Pakistan estimates the damage at $30 billion, and both the government and Guterres have blamed the flooding on climate change. Image: NASA
Pakistan Recent Flood and Climate Change
By Adnan Tipu
In 2010, Pakistan was hit with extreme flooding in its northern part of the country, which resulted in the loss of 1,985 lives and over US$ 10 billion in damages and caused 15$ billion to the economy. Failure to respond timely and rehabilitation of affectees raised few very serious questions about handling such situations in future if faced by the country. At that moment the federal government vowed to increase capacity and response mechanisms but no concrete steps were adopted.
During the end of June 22, National Disaster Management Authority (NDMA) in Pakistan issued an alert at national level about extensive heavy rain pours during monsoon. However, government and other national agencies failed to recognise its severity, until the failure of timely response by local authorities, the lack of capacity due to inadequate flood management infrastructure caused massive damage to the national economy and populace.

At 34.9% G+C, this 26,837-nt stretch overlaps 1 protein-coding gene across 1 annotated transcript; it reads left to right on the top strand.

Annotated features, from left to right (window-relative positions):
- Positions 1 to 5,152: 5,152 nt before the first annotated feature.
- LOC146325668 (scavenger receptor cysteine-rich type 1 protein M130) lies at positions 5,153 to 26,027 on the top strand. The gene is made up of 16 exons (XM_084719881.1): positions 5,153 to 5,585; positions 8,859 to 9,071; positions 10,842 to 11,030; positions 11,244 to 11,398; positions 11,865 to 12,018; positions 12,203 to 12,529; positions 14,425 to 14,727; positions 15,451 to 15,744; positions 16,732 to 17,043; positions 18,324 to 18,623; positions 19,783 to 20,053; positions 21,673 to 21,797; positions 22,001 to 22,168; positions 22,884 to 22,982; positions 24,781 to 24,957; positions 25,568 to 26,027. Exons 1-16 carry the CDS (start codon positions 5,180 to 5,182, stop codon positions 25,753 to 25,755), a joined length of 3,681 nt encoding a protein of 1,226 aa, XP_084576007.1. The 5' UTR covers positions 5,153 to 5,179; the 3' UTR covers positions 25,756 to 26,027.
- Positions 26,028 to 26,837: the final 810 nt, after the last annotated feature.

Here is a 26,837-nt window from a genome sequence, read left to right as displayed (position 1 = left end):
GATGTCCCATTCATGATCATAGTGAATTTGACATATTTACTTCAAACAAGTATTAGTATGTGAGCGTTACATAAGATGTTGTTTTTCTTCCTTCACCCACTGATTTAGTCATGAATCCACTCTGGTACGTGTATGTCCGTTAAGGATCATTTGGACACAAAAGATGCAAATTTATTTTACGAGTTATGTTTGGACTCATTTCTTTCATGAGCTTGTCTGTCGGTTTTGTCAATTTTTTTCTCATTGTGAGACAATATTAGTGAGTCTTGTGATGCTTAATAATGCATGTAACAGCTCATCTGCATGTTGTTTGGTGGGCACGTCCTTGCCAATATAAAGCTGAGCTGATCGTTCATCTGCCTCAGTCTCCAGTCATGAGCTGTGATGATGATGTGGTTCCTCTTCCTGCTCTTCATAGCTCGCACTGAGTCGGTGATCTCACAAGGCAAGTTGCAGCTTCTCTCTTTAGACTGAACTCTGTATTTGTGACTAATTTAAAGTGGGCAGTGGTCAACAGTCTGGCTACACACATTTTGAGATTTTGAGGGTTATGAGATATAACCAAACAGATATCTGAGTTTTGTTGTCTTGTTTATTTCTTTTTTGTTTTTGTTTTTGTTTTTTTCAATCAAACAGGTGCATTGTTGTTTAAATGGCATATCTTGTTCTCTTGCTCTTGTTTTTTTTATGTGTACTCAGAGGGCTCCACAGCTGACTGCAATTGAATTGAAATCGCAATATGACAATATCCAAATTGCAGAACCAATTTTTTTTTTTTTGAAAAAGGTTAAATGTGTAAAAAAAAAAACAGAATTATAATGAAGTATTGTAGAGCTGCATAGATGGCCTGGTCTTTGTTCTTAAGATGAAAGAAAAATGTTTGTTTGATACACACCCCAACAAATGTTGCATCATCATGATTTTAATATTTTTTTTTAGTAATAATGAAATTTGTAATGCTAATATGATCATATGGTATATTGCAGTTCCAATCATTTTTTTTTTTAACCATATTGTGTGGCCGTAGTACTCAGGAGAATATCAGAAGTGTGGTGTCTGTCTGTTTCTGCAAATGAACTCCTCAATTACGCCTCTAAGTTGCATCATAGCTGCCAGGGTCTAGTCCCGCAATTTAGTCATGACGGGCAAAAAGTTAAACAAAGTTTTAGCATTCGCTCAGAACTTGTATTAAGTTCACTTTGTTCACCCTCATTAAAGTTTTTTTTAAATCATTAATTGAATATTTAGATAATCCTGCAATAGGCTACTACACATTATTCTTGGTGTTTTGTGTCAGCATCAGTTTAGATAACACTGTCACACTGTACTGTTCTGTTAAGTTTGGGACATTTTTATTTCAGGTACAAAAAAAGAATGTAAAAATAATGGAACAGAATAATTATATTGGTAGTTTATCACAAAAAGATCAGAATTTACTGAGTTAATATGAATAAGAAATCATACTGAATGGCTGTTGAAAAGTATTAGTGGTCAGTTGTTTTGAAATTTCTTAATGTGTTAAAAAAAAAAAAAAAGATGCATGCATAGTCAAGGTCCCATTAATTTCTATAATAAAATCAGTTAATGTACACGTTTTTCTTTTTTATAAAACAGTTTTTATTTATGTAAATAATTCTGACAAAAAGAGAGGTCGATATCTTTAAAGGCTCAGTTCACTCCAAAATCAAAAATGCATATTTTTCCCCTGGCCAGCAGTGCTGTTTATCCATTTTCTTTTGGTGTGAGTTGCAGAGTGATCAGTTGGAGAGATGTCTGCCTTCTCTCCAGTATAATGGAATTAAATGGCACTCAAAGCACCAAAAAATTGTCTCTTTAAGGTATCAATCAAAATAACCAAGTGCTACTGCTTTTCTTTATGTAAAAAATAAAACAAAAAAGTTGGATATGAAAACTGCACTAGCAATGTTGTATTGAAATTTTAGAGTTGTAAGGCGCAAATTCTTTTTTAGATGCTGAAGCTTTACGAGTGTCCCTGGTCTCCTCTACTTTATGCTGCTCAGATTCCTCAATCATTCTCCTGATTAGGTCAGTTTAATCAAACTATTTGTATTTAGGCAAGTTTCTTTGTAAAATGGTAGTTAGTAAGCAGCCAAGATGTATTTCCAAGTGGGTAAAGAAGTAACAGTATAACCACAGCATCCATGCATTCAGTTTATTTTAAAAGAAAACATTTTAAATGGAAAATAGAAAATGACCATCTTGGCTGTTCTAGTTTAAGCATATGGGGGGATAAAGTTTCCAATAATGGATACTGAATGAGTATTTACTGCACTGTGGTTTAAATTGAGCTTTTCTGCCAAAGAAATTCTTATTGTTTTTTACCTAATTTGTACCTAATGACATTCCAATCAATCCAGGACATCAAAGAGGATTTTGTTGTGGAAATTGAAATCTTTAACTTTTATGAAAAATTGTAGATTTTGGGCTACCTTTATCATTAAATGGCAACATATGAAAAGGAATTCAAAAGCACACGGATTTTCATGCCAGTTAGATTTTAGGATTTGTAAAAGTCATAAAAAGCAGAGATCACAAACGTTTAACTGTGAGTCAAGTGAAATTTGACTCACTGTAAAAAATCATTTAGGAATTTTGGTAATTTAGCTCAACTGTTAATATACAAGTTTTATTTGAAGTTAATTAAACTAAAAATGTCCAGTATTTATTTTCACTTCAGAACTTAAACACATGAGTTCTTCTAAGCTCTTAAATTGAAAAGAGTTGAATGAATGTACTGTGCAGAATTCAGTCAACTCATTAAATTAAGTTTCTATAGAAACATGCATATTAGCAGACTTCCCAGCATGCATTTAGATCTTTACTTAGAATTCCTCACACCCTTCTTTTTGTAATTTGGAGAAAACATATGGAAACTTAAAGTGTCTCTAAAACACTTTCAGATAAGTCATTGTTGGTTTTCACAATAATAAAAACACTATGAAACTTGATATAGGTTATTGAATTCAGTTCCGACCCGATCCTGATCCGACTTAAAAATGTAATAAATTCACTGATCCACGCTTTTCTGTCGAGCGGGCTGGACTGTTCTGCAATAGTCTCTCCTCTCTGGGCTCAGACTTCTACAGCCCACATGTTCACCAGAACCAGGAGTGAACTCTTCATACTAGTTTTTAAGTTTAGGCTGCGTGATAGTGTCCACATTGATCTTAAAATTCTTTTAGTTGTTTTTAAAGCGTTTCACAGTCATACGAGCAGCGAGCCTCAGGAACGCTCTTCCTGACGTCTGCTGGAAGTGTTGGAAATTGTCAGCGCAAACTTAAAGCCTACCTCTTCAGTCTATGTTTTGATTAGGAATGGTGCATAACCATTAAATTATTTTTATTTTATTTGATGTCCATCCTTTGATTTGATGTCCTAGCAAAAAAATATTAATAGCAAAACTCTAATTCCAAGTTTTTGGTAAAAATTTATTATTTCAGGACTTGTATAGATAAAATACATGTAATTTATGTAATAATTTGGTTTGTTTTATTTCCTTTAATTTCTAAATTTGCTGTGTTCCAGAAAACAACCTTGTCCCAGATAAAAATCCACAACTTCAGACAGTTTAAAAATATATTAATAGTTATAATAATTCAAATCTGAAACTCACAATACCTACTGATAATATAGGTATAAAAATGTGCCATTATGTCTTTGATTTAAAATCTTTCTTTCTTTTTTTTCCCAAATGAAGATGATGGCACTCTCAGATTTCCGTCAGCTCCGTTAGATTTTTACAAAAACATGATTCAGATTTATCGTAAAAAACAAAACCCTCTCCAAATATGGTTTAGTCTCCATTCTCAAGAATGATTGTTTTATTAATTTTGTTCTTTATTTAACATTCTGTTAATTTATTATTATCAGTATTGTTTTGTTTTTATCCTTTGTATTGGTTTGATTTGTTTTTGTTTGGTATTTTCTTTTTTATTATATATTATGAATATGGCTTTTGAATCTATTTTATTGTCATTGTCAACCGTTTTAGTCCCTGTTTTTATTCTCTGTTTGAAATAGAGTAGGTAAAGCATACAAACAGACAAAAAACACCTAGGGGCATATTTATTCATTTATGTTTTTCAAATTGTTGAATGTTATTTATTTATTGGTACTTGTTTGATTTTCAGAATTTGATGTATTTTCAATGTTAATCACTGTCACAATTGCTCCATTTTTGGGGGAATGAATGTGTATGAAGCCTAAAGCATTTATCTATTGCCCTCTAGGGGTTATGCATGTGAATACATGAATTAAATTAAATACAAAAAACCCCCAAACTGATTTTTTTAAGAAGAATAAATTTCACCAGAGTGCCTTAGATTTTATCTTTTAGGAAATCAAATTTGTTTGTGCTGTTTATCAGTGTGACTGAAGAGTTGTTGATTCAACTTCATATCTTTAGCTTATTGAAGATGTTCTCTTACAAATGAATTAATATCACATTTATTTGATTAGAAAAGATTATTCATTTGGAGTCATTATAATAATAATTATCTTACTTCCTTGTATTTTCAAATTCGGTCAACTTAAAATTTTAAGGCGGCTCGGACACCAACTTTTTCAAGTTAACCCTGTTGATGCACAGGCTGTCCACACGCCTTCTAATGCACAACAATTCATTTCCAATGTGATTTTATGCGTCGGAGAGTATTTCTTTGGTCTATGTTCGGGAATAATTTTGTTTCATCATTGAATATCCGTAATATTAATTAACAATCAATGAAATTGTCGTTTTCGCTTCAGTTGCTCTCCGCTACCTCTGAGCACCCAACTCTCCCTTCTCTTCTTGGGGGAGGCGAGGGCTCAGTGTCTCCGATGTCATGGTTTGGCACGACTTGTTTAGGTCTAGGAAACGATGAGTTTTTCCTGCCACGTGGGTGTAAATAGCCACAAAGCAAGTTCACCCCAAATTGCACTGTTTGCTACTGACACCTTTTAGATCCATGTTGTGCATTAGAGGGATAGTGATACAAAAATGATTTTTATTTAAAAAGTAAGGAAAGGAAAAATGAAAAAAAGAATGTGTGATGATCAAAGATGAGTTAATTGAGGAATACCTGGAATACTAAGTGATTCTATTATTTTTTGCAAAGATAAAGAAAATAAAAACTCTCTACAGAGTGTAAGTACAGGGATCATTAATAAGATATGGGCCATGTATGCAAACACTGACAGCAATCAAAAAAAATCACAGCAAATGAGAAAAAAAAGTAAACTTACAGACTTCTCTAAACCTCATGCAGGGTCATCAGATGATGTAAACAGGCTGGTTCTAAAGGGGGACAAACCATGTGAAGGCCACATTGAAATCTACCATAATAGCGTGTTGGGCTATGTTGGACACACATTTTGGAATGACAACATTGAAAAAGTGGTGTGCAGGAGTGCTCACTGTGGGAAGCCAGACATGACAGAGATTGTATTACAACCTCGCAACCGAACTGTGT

This unprecedented level of monsoon which is believed to be occured, as a result of extreme climate change caused rainfall over nine times than the average annual rainfall in the southeastern Sindh province and other parts of the southern region. This human induced climate change resulting in an environmental disaster is considered to be the worst environmental disaster in the world in the current century, leaving one-third of the country under water. Over 1,400 people have died and more than 33 million have been impacted by this disaster. Pakistan has estimated that this climate disaster has caused over $30 billion to the country’s economy. Estimation of damages is feared to increase once the situation is stabilised. The situation is more severe due to poor management capacity of public office holders, stalled economy and constant climate change occurring in the region.
The response required to recover from this disaster is apparently beyond the capacity of various agencies in Pakistan and the country has asked help from other countries. This support required is in the shape of financial resourcing, technical assistance and human capacity building.
Pakistan needs to learn a lesson from 2010 and the current situation to generate a better response to avoid such disasters in future. Grassroot level organisations involving communities and local authorities are required to generate effective response mechanisms and react in a reasonable time frame can support timely evacuation from flooded areas and humanitarian assistance. Moreover, at national level it needs to enhance its water management infrastructure to manage excess water during flooding events and help with droughts in dry years, through construction of new dams, water reservoirs and barrages. At international level Pakistan is clearly on the front lines of climate change and requires more support from the international community to cope with the challenge.